Format

Send to

Choose Destination
J Allergy Clin Immunol. 2010 Jun;125(6):1254-1260.e5. doi: 10.1016/j.jaci.2010.03.036.

Elder siblings enhance the effect of filaggrin mutations on childhood eczema: results from the 2 birth cohort studies LISAplus and GINIplus.

Author information

1
IUF-Institut für Umweltmedizinische Forschung, Düsseldorf, Germany. claudia.cramer@uni-duesseldorf.de

Abstract

BACKGROUND:

Several studies showed a protective effect of elder siblings on eczema development, which is in line with the hygiene hypothesis. However, findings are not consistent, and there might exist different causal pathways for the development of eczema. Especially barrier disturbances as found in children with mutations in the filaggrin gene (FLG) seem to play an important role.

OBJECTIVES:

To investigate the interaction between FLG mutations and the presence of elder siblings on the development of eczema in 2 independent birth cohorts.

METHODS:

We used data from 2 German birth cohorts (LISAplus, GINIplus) up to the age of 6 years. Genotyping for FLG mutations (R501X, 2282del4) was performed in 1039 (LISAplus) and 1828 (GINIplus) children. Data on eczema (diagnosis and symptoms) and elder siblings were obtained by parental questionnaires. The association among eczema, FLG mutations, and elder siblings was analyzed longitudinally by using generalized estimating equations.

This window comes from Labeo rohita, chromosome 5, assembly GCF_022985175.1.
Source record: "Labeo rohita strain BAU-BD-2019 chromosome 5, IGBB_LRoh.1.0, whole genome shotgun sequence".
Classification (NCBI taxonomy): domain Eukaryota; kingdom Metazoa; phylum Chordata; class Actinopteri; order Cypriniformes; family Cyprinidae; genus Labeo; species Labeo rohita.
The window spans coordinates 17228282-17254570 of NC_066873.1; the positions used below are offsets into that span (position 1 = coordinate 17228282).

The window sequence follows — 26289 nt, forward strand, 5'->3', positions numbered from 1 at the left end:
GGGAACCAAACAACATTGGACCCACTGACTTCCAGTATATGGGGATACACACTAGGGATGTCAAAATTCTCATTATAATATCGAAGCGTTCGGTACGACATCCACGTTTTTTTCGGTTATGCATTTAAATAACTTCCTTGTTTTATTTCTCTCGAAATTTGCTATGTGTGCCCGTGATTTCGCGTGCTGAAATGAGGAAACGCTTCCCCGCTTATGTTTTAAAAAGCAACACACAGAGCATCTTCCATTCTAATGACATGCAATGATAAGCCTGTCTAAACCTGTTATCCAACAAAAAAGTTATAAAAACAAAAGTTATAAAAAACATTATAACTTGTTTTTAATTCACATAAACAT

RESULTS:

We found no protective effect of elder siblings on eczema development. On the contrary, children with FLG mutations had a significantly higher risk for eczema if they had elder siblings. Attending day care centers lessened this effect. After excluding 303 children who attended early day care, the odds ratio for interaction between FLG mutations and elder siblings was 3.27 (95% CI, 1.14-9.36) in LISAplus and 2.41 (95% CI, 1.06-5.48) in GINIplus.

CONCLUSION:

Our findings did not confirm a protective sibling effect. The prevalence of eczema in children with filaggrin deficiency was higher if elder siblings were present. Our results give evidence for complex skin-driven pathogenic mechanisms that might be different depending on children's genetic backgrounds.

PMID:
20513523
DOI:
10.1016/j.jaci.2010.03.036
[Indexed for MEDLINE]

Supplemental Content

Full text links

Icon for Elsevier Science
Loading ...
Support Center